Pass the kimchi: the health benefits of fermented plant foods

Humans have been fermenting foods for thousands of years as a means to preserve food, enhance its flavor or to make alcoholic beverages. Many types of plant foods can be fermented, including:

  • Soybeans: soy sauce, miso and tempeh
  • Grains: beer, bread made with yeast, whisky, vodka
  • Vegetables: kimchi, sauerkraut, beets, carrots and more…
  • Fruits: wine, vinegar, cider, brandy
  • Tea: kombucha

Even chocolate is fermented! The cacoa seeds are fermented to develop flavor and reduce bitterness.

Fermentation is a metabolic process in which sugars are converted to acids, gases or alcohol via yeast or bacteria. In lacto-fermentation, lactobacillales, a bacteria found in plants and animals, converts sugars into lactic acid. This acid inhibits the growth of harmful bacteria, therefore preventing spoilage.

Health benefits of fermented vegetables

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Laughter and Healing with Verne Varona

Verne Varona and Patricia Joy Becker

Verne Varona and Patricia Joy Becker

This week I had pleasure of attending the Monday Night Vegetarian Dinners in Palo Alto, CA with my friend Patricia Joy Becker. The dinner was sponsored by the Peninsula Macrobiotic Community where head chef Gary Alinder has been preparing macrobiotic meals since the group’s inception in 1987.

The Macrobiotic diet is similar to a whole food plant-based (WFPB) diet emphasizing locally-grown, non-processed foods: grains, legumes, vegetables, sea-vegetables, fruit, seeds, nuts and a variety of fermented foods.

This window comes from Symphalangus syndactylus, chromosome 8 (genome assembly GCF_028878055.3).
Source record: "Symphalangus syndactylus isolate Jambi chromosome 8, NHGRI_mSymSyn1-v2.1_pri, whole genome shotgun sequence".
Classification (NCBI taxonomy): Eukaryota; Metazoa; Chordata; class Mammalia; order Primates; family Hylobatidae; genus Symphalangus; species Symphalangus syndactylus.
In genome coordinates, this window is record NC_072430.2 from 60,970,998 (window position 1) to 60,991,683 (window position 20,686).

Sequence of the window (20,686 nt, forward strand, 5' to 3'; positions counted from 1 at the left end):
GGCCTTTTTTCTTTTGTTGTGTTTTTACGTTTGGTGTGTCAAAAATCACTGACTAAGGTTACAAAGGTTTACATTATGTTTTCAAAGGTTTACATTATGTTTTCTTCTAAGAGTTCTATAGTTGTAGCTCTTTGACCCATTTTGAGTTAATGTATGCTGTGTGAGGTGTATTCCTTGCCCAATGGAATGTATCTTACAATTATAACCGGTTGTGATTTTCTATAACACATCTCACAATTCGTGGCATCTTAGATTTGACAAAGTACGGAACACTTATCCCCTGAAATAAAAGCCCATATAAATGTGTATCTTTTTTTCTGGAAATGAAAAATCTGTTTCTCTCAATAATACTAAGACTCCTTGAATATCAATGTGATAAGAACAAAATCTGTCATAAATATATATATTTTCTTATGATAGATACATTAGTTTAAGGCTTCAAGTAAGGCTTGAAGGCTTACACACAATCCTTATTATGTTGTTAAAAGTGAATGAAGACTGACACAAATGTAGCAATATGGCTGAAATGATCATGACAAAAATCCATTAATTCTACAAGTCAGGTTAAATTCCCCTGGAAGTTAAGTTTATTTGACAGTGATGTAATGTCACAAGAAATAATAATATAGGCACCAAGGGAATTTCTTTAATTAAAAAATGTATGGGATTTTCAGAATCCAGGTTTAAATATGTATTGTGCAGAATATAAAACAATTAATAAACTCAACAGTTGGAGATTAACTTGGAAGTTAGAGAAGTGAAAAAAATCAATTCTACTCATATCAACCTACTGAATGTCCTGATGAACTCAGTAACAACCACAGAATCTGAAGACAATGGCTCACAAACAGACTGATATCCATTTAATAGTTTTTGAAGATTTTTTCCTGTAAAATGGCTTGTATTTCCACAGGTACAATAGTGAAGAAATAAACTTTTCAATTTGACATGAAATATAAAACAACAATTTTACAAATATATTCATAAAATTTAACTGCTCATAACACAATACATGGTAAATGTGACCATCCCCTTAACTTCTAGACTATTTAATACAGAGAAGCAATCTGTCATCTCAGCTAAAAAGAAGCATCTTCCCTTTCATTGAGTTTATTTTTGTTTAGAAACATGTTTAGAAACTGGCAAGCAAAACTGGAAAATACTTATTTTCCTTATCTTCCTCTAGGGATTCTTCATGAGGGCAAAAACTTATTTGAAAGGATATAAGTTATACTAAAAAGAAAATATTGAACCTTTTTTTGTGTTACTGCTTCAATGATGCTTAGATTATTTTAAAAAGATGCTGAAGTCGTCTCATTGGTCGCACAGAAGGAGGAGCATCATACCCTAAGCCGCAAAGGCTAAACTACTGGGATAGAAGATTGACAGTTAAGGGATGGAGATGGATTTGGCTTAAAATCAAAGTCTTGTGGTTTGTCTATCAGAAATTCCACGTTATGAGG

In macrobiotics, any and all foods can be consumed depending on the person’s constitution and condition. A person’s lifestyle, health issues and the climate they are living in also has a strong determining factor as to what foods will provide optimum health.  Macrobiotics offers dietary and lifestyle guidelines based thousands of years of oriental wisdom.

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Eat your “sea” veggies!

View Patricia Joy Becker's video talk on sea vegetables and seaweed.

View Patricia Joy Becker’s video talk on sea vegetables and seaweed.

Sea vegetables (also known as kelp and seaweed) are edible algae that can be eaten as is or used as an ingredient in recipes. The most common types to eat are alaria, arame, dulse, hijiki, kelp, kombu, nori, and wakame. They have been consumed by coastal people for thousands of years and for good reason. According to Dr. Gabriel Cousens in his book Conscious Eating, sea vegetables are packed with protein, vitamins and minerals. In fact, they are “higher in minerals and vitamins than any other class of food” and unlike land vegetables “have all the fifty six minerals and trace elements our bodies require.”  In addition to vitamins A, B, C, and E, sea vegetables contain human-utliizable vitamin B12, which is challenging to get on a whole food, plant-based (WFPB) vegan diet. For example, one-half ounce of alaria contains 10 times more vitamin B12 than the recommended daily requirement. One-half ounce of kelp has 1-2 times the daily minimum requirement and nori has 2-3 times.